While prolonged solitary confinement is not allowed, short term isolation appears to be contemplated as the standards state that if a detainee is placed in 'solitary confinement for security reasons, a qualified medical officer visits daily and ensures that the continued separation is not having a deleterious effect on physical or mental health'.(15) While there is no specific prohibition on solitary confinement of children, both the Department and ACM deny that children were confined for punishment reasons (see below section 8.4.6).

The IDS contain requirements governing the use of force, which may only be used as 'a last resort', and instruments of restraint (like handcuffs), the use of which is limited.(16)

All of these standards apply equally to adults and children; however, the IDS also state that 'detainees are responsible for the safety and care of their child(ren) living in detention'.(17)

Neither the IDS (nor the Handbook - see below) contain specific statements regarding special measures to ensure the safety and security of children, nor do they specify whether or not solitary confinement and other behaviour management strategies can be employed with children. The Department states that the broad application of the IDS and State child protection laws, taken in the context of the primary responsibility of parents to protect their children, adequately safeguards the interests of children.(18) This chapter explores whether or not that is the case in practice.

(b) Department Managers' Handbook

The Department has also created a handbook to guide Departmental Managers of detention facilities (the Handbook). The Handbook elaborates on the IDS and reflects corresponding provisions of the Migration Act 1958 (Cth) (Migration Act). The Handbook states that:

As officers under the Migration Act, DIMIA staff are also empowered to use reasonable force in certain circumstances but it is expected that the need for this in [detention centres] would be rare given the Services Provider's role and responsibilities.

In the immigration detention context, the Migration Act and Regulations provide the power to use reasonable force to:

  • take a person into immigration detention;
  • keep a person in immigration detention;
  • cause a person to be kept in immigration detention. This includes preventing a detainee from escaping from detention;
  • conduct a search of a detainee;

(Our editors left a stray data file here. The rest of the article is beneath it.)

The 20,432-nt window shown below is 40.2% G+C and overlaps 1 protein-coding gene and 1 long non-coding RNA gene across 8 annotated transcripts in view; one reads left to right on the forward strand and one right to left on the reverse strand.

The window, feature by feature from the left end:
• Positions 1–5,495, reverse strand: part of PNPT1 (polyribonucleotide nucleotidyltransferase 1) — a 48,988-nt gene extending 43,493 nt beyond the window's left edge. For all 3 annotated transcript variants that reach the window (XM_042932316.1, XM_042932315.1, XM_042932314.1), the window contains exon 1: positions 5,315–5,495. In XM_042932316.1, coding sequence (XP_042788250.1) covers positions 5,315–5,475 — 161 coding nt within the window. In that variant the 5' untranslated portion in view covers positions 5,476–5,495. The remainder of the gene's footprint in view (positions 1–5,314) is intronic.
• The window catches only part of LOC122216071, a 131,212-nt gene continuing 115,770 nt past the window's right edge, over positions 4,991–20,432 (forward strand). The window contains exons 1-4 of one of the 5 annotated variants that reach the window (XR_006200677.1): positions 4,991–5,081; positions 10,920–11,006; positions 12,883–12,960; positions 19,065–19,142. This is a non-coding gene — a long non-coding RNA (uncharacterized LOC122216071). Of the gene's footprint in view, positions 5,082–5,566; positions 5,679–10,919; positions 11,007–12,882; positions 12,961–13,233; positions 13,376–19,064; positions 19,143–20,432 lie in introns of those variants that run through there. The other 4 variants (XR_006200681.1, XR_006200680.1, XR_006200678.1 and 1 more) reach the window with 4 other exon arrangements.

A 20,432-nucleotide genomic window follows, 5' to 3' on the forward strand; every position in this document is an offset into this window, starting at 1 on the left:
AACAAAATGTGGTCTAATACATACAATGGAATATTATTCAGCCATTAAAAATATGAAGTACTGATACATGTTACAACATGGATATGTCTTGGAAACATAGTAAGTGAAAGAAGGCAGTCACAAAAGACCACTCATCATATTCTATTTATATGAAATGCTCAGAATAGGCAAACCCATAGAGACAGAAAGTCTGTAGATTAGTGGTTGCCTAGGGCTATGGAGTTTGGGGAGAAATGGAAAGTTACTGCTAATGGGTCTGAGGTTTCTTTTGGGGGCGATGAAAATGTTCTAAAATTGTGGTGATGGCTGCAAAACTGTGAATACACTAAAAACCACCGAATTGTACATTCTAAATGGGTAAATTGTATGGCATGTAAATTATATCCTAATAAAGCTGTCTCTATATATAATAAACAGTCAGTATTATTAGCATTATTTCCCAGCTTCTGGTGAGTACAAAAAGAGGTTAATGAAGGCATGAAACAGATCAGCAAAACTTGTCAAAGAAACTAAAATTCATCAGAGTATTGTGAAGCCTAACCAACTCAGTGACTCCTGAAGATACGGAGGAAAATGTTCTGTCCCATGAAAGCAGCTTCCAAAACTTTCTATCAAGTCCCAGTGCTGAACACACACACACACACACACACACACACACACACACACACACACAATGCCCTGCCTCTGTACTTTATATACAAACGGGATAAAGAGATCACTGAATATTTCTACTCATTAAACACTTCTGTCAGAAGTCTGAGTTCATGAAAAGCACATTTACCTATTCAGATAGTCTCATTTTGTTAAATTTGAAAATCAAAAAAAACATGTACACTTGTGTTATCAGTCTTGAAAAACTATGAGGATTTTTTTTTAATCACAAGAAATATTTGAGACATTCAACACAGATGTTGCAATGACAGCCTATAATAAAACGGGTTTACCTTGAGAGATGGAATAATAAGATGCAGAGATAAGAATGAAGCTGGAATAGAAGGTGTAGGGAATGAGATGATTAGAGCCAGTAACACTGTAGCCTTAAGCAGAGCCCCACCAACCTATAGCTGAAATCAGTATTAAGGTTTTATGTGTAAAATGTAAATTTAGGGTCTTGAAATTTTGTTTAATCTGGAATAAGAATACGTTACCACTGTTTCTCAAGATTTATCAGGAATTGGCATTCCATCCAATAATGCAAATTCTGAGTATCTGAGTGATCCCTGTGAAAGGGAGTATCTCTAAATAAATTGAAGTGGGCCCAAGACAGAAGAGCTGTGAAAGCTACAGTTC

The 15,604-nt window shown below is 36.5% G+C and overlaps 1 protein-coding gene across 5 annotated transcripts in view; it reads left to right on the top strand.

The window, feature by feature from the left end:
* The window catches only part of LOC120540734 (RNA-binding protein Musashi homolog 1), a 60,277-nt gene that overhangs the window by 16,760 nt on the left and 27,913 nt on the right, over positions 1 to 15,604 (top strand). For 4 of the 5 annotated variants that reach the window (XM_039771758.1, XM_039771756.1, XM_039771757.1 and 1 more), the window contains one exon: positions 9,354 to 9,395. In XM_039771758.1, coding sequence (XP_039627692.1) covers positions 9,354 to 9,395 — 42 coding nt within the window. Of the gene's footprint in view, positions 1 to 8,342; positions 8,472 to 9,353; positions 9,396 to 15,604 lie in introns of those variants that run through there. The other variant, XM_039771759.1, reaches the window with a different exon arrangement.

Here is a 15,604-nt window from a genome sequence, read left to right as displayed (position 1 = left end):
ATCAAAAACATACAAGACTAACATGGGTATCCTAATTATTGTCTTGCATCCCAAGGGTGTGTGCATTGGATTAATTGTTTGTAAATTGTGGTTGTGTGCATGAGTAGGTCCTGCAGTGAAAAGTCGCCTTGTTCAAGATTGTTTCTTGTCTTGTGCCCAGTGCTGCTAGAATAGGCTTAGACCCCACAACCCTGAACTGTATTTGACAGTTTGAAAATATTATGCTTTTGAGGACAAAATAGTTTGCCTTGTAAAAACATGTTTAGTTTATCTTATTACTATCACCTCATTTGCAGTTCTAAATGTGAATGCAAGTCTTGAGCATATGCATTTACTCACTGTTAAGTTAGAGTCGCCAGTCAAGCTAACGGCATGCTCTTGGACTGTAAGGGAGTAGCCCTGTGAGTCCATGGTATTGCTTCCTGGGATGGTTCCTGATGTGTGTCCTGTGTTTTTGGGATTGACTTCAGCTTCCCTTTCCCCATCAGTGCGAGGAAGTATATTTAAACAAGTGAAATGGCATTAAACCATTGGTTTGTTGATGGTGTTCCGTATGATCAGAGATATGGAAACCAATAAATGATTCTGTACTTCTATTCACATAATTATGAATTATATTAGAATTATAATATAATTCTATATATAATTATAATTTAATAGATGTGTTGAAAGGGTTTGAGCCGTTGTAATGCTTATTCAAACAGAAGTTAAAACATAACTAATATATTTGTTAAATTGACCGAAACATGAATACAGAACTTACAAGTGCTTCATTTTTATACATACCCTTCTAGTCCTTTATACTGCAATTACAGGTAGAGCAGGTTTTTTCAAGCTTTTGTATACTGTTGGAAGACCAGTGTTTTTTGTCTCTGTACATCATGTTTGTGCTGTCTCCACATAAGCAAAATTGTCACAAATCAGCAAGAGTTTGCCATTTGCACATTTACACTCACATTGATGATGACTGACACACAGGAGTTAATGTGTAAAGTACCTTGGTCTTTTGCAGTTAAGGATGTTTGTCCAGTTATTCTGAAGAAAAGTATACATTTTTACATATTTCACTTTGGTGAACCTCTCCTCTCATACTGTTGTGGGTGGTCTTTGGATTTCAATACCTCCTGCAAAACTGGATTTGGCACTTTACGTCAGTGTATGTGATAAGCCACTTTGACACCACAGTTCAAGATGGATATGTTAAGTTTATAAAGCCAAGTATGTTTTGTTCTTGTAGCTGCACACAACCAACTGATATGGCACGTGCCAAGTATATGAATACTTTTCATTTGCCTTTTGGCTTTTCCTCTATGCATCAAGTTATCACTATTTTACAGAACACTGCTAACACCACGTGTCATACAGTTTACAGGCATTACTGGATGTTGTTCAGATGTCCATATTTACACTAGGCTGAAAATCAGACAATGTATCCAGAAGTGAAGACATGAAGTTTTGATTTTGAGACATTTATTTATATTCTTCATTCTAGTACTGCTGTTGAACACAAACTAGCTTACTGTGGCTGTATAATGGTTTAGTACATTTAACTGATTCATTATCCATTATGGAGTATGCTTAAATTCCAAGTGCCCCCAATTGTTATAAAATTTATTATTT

• identify a detainee; and
  • provide non-consensual medical treatment to a detainee in a detention centre in specific circumstances.(19)

Department Managers have the final say on the use of force:

It is the DIMIA Manager's responsibility to monitor any use of force undertaken by the Services Provider to ensure consistency with the Migration Act and the IDS.(20)

The Handbook also states that:

Instruments of restraint and chemical agents, including flexi-cuffs and tear gas, are forms of force and must be used only in accordance with the principles relating to the use of reasonable force. They must never be applied as a punishment.(21)

The Handbook also outlines the search powers within immigration detention facilities.

(c) Monitoring of security practices

As discussed in Chapter 5 on Mechanisms to Protect Human Rights, one of the primary mechanisms by which the Department monitors safety and security of detainees is through the provision of incident reports, which are required by the IDS. Briefly, the IDS require that:

Any incident or occurrence which threatens or disrupts security and good order, or the health, safety or welfare of detainees is reported fully, in writing, to the DIMIA Facility Manager immediately and in writing within 24 hours.(22)

Chapter 5 describes the incident reporting system and discusses some of its weaknesses, including problems with the quality and timeliness of reporting by ACM.

8.2.2 ACM policy regarding safety and security

ACM has developed a range of policies to implement the security and safety requirements of the IDS, one of which is specific to the protection of children. The Child Protection Policy, first introduced at Woomera in February 2001, sets out the procedures to be followed when it is believed that:

  1. the child has or is likely to suffer physical or psychological injury; or
  2. the child's physical or psychological development is in jeopardy.(23)

The general child protection policy for all centres, introduced in August 2001, states that:

All ACM staff will comply with the Children's Protection Act of the State or Territory in which the Centre is located. Children and young people have the right to be emotionally and physically safe at all times.

The policy specifies that ACM staff must notify the relevant State child protection agency of any suspected child abuse(24) and that assaults involving children must be reported to both police and the relevant State children protection agency.(25) ACM policies also require that State agencies be notified in the event that a child goes on hunger strike.(26)

While the Child Protection Policy is the only security policy that focuses on children, there are some others that incorporate special measures for child detainees. For example:

  • 'Pat searching' of children is restricted to 'the most exceptional circumstances, and based on sound reasoning'.(27) If a child is searched in this way, another person must be present at all times.
  • Detainees under the age of 10 must not be strip searched, and a Magistrate's order is required before a strip search is conducted of a 'minor who is at least 10 but under 18 years of age'.(28)